The pioneering first-generation son of an Italian stone carver, Philip Pavia "turned rocks into art." Starting his career as a draftsman and watercolorist, Pavia made his mark with sculptures spanned all-abstract bronzes, black-and-white abstractions in Carrara marble and, just prior to his death, a dozen monumental terracotta heads.
Born in 1911 in Bridgeport, Connecticut, Pavia spent two years at Yale studying architecture before transferring to the Art Students League of New York in 1931. There, he met his lifelong friend Jackson Pollock. He settled in New York City permanently in 1937, and along with artists such as Bill de Kooning, Landes Lewitin, Franz Kline, Jack Tworkov, worked as a Federal Art Project artist. He described this experience as formative for the group that pioneered abstract expressionism:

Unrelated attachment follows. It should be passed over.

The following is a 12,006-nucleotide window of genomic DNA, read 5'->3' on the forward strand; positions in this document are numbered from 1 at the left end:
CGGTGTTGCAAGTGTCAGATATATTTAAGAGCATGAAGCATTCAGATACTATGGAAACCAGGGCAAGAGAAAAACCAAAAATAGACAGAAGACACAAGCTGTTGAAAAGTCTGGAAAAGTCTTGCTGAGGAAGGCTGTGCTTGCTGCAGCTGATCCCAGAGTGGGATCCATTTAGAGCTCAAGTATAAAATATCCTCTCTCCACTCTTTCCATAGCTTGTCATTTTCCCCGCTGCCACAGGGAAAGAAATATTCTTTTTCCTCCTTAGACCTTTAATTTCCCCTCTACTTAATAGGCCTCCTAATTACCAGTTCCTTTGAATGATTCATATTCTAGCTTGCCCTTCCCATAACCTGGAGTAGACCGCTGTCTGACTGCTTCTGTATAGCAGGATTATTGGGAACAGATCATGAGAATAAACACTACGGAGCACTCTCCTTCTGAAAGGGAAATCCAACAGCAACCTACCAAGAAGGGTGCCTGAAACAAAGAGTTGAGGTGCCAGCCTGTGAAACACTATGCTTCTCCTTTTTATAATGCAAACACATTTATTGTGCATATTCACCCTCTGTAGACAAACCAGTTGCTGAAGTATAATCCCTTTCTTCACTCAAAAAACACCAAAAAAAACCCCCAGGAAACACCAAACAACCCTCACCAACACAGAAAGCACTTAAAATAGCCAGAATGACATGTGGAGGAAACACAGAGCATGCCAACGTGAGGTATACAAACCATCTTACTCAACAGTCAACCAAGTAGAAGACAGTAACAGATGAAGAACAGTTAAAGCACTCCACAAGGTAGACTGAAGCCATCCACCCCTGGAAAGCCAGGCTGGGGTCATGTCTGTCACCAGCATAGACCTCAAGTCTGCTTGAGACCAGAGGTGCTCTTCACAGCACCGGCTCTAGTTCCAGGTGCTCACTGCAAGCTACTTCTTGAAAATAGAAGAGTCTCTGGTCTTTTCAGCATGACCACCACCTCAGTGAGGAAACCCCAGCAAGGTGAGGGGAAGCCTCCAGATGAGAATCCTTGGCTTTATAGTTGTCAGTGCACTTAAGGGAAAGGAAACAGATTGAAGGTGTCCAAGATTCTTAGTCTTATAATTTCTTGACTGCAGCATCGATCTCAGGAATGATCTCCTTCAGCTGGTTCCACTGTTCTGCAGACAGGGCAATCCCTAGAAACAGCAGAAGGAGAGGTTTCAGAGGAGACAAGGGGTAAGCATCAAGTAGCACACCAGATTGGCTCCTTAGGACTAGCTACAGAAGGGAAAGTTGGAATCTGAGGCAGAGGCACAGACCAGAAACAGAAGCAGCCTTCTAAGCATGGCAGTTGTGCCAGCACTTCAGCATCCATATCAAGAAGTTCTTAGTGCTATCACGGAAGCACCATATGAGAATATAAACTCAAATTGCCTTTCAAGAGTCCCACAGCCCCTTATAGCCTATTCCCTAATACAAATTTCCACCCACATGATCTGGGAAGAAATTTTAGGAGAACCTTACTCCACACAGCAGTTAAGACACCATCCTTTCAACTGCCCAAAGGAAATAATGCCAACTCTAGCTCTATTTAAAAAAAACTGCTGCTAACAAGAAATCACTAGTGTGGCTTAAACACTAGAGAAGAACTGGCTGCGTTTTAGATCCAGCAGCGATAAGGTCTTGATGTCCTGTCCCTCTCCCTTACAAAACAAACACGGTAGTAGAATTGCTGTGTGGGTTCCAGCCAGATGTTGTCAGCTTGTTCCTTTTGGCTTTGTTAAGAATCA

Pavia is celebrated for large-scale abstract carvings and assemblages. His works ranged from boulder-size human heads to carefully stacked piles of roughly chiseled marble. While his style varied throughout his career, he remained staunchly committed to the idea of the avant-garde in American art. Known for large-scale, totemic pieces, he also produced a number of public artworks.
Featured image: Philip Pavia - Sun and Shadows, 1995 (detail). Belgian black marble, white Carrara statuario. 8 3/4 x 14 x 11 in. 22.2 x 35.6 x 27.9 cm. This is a unique work. Photo courtesy Berry Campbell Gallery